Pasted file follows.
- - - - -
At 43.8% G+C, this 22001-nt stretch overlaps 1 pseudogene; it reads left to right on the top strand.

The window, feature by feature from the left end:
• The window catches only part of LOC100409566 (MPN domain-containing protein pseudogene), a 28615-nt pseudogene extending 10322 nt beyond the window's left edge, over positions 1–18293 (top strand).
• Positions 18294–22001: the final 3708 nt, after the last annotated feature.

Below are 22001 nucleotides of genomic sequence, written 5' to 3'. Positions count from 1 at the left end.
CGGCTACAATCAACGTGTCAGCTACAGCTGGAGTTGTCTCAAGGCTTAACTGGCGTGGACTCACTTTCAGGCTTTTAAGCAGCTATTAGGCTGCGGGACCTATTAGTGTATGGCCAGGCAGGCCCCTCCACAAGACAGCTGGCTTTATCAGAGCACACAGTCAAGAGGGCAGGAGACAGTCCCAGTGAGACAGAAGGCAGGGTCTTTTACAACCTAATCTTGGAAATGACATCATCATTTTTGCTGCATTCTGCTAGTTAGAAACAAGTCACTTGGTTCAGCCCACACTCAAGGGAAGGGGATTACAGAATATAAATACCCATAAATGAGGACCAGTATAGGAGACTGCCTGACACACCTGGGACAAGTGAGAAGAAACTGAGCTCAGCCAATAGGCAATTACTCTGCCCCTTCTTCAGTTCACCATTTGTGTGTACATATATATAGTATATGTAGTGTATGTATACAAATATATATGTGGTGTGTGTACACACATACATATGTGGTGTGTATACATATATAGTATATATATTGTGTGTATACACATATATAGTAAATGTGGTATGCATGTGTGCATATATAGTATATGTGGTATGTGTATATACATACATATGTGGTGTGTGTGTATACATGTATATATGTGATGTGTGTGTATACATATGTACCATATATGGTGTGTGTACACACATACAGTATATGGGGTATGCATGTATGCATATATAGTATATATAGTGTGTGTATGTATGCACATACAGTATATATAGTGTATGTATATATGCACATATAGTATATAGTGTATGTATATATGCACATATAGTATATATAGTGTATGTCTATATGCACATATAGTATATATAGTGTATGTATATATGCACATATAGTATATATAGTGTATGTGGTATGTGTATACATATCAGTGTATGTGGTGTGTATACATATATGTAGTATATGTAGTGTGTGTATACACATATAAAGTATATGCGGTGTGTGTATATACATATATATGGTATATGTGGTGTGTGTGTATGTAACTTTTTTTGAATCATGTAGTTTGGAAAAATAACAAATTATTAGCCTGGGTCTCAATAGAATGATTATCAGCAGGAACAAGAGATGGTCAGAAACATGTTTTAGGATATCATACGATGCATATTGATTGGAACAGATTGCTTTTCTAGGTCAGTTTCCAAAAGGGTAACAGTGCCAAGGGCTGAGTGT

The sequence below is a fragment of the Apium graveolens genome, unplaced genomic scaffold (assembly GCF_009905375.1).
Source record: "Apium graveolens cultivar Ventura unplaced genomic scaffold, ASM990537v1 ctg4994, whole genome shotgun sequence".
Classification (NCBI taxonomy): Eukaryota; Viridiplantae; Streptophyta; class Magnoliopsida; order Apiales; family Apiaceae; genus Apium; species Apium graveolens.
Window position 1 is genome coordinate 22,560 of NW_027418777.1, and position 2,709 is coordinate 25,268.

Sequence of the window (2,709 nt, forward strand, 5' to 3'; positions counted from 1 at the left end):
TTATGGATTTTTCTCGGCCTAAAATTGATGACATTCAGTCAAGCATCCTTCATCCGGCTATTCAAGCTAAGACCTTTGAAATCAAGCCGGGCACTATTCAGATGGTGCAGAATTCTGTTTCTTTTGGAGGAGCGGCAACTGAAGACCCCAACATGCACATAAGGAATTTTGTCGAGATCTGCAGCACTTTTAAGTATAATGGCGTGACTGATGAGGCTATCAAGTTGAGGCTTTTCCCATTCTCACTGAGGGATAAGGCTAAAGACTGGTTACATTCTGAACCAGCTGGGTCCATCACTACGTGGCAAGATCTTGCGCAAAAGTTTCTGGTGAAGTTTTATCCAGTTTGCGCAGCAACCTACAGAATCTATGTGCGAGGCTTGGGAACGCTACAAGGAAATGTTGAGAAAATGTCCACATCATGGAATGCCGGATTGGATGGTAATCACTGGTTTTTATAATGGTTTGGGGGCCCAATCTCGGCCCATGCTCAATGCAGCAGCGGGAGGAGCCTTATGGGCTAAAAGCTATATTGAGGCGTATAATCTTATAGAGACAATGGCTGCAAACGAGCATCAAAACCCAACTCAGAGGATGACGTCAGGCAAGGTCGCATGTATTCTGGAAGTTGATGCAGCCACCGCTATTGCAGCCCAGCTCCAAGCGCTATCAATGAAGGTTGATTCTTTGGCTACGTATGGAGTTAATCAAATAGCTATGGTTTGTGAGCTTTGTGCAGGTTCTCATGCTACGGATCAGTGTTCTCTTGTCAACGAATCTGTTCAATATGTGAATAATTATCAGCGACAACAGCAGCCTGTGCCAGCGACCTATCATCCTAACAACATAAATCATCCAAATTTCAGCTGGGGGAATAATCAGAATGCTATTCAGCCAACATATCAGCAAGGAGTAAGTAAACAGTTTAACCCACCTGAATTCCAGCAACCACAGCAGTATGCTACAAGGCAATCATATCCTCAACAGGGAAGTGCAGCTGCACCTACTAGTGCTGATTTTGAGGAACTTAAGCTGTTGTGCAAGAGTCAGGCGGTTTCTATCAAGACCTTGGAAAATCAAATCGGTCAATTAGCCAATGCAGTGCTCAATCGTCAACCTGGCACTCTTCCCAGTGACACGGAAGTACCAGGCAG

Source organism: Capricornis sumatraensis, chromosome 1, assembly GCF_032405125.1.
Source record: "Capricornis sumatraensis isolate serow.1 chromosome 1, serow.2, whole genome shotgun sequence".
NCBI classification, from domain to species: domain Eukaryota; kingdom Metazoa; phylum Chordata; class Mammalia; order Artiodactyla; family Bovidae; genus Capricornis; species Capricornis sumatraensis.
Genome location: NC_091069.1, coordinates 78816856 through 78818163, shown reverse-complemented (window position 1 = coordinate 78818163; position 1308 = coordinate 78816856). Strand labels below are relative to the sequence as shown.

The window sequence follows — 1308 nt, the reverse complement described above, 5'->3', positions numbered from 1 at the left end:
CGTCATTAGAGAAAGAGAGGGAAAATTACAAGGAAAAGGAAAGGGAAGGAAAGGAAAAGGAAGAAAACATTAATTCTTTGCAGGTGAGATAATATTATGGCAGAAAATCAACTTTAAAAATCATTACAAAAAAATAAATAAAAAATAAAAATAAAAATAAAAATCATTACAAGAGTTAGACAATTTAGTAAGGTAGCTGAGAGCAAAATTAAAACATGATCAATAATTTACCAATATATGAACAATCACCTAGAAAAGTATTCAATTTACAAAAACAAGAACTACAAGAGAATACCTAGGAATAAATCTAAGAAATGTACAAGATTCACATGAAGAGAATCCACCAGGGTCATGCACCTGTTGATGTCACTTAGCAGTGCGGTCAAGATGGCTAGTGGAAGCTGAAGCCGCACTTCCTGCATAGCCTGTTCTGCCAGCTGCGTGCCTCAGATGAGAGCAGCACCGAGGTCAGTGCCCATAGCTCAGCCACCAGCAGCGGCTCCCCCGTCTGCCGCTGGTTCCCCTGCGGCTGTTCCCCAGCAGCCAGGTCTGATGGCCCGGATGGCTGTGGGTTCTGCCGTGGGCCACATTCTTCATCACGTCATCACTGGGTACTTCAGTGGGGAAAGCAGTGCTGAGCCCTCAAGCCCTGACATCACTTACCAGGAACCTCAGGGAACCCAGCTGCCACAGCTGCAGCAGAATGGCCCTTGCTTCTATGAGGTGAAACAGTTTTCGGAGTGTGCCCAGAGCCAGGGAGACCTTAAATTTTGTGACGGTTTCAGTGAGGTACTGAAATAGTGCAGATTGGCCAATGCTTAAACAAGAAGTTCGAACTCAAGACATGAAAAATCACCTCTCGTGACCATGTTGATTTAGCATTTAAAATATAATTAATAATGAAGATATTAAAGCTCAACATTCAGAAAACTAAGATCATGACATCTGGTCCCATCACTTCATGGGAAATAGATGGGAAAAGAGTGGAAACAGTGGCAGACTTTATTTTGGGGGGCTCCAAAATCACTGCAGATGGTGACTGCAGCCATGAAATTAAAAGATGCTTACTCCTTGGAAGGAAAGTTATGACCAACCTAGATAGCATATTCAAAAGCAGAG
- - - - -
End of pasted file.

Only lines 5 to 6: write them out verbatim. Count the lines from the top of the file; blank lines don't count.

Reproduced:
Below are 22001 nucleotides of genomic sequence, written 5' to 3'. Positions count from 1 at the left end.
CGGCTACAATCAACGTGTCAGCTACAGCTGGAGTTGTCTCAAGGCTTAACTGGCGTGGACTCACTTTCAGGCTTTTAAGCAGCTATTAGGCTGCGGGACCTATTAGTGTATGGCCAGGCAGGCCCCTCCACAAGACAGCTGGCTTTATCAGAGCACACAGTCAAGAGGGCAGGAGACAGTCCCAGTGAGACAGAAGGCAGGGTCTTTTACAACCTAATCTTGGAAATGACATCATCATTTTTGCTGCATTCTGCTAGTTAGAAACAAGTCACTTGGTTCAGCCCACACTCAAGGGAAGGGGATTACAGAATATAAATACCCATAAATGAGGACCAGTATAGGAGACTGCCTGACACACCTGGGACAAGTGAGAAGAAACTGAGCTCAGCCAATAGGCAATTACTCTGCCCCTTCTTCAGTTCACCATTTGTGTGTACATATATATAGTATATGTAGTGTATGTATACAAATATATATGTGGTGTGTGTACACACATACATATGTGGTGTGTATACATATATAGTATATATATTGTGTGTATACACATATATAGTAAATGTGGTATGCATGTGTGCATATATAGTATATGTGGTATGTGTATATACATACATATGTGGTGTGTGTGTATACATGTATATATGTGATGTGTGTGTATACATATGTACCATATATGGTGTGTGTACACACATACAGTATATGGGGTATGCATGTATGCATATATAGTATATATAGTGTGTGTATGTATGCACATACAGTATATATAGTGTATGTATATATGCACATATAGTATATAGTGTATGTATATATGCACATATAGTATATATAGTGTATGTCTATATGCACATATAGTATATATAGTGTATGTATATATGCACATATAGTATATATAGTGTATGTGGTATGTGTATACATATCAGTGTATGTGGTGTGTATACATATATGTAGTATATGTAGTGTGTGTATACACATATAAAGTATATGCGGTGTGTGTATATACATATATATGGTATATGTGGTGTGTGTGTATGTAACTTTTTTTGAATCATGTAGTTTGGAAAAATAACAAATTATTAGCCTGGGTCTCAATAGAATGATTATCAGCAGGAACAAGAGATGGTCAGAAACATGTTTTAGGATATCATACGATGCATATTGATTGGAACAGATTGCTTTTCTAGGTCAGTTTCCAAAAGGGTAACAGTGCCAAGGGCTGAGTGT